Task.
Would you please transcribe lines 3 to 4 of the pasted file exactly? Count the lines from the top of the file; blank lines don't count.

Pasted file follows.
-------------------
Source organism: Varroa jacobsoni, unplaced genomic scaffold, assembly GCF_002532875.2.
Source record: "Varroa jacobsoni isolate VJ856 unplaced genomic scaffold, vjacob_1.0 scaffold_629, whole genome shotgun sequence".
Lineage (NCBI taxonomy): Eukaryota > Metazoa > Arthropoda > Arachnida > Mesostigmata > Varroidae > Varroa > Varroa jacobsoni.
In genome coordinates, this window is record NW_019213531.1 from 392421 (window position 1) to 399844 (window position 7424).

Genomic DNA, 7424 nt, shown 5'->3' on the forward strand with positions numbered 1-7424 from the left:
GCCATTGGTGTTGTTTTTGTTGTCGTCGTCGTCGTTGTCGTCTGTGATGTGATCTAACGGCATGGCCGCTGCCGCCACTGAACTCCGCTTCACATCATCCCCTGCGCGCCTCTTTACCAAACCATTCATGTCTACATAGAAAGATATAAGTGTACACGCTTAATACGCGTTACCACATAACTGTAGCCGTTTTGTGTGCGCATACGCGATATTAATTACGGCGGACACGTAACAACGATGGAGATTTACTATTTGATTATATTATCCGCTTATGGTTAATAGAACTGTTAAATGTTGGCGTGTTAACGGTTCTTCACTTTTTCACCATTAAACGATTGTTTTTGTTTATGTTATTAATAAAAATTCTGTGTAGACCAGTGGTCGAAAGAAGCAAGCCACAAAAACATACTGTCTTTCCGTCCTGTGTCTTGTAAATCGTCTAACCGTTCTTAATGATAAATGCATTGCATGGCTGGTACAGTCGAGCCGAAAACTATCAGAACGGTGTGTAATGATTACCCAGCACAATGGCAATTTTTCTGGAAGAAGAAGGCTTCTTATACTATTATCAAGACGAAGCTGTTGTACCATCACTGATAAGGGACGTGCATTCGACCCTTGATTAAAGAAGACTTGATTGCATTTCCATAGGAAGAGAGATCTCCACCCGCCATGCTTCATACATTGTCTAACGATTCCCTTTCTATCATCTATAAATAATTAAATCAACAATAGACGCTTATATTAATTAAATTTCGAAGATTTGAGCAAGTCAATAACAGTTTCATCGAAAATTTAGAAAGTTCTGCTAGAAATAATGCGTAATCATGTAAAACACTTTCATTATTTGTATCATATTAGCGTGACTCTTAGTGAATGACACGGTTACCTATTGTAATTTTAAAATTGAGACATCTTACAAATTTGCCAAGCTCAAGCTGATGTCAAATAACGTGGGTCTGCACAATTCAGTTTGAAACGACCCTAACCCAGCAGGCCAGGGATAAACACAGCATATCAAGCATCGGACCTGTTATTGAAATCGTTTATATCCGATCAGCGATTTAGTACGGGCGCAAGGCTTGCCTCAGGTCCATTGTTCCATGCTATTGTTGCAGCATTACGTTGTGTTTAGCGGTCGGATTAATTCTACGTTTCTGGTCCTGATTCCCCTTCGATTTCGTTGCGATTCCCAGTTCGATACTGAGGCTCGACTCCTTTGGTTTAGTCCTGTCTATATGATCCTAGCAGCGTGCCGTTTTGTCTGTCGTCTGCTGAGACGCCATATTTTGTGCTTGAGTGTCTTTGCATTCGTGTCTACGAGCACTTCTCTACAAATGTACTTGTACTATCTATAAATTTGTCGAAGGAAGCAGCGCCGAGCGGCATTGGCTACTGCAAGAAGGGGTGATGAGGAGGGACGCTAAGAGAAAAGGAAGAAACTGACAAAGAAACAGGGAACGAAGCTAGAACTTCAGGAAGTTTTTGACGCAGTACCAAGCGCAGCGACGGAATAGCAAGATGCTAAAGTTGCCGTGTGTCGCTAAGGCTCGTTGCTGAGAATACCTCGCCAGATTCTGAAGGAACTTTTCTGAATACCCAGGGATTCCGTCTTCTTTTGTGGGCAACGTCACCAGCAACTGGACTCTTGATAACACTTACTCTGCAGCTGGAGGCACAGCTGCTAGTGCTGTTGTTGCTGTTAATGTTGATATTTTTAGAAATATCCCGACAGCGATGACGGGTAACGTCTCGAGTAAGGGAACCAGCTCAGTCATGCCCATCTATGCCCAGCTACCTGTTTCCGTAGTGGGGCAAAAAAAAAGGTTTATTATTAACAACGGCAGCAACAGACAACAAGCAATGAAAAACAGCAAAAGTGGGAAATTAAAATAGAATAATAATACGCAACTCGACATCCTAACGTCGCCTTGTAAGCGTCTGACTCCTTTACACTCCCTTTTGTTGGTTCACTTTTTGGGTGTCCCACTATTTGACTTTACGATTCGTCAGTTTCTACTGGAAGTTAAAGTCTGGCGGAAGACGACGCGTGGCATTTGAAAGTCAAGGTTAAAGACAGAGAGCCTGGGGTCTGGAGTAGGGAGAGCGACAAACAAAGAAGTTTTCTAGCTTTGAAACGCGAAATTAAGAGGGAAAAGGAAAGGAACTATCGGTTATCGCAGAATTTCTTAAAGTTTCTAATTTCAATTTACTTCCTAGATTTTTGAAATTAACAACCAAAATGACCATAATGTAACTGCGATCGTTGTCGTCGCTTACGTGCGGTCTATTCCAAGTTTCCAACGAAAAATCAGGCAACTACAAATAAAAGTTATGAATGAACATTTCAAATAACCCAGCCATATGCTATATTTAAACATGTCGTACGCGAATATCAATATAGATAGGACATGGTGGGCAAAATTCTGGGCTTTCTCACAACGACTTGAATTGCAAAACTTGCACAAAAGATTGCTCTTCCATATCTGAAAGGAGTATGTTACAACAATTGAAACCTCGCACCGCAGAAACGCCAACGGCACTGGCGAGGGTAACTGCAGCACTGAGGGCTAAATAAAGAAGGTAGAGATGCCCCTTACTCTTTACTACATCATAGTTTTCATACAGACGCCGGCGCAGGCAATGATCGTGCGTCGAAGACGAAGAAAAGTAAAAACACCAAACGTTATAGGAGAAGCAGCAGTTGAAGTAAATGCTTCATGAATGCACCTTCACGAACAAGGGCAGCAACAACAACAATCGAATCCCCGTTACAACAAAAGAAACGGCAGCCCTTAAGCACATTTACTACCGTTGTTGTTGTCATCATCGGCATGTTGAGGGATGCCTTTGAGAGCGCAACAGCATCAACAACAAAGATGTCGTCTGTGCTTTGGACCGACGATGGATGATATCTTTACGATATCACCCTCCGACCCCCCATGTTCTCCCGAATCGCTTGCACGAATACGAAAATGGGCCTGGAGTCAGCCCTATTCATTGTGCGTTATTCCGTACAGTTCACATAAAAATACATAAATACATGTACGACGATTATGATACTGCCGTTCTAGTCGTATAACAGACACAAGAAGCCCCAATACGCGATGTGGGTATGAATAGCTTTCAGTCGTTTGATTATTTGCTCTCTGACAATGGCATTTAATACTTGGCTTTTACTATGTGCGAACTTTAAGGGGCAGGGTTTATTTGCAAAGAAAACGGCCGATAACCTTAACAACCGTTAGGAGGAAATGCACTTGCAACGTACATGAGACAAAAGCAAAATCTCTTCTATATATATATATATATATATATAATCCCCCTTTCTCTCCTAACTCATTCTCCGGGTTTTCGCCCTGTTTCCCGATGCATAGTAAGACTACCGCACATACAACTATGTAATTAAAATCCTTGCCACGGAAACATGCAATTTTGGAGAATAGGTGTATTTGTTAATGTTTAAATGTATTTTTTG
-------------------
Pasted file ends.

Lineage (NCBI taxonomy): Eukaryota > Metazoa > Arthropoda > Arachnida > Mesostigmata > Varroidae > Varroa > Varroa jacobsoni.
In genome coordinates, this window is record NW_019213531.1 from 392421 (window position 1) to 399844 (window position 7424).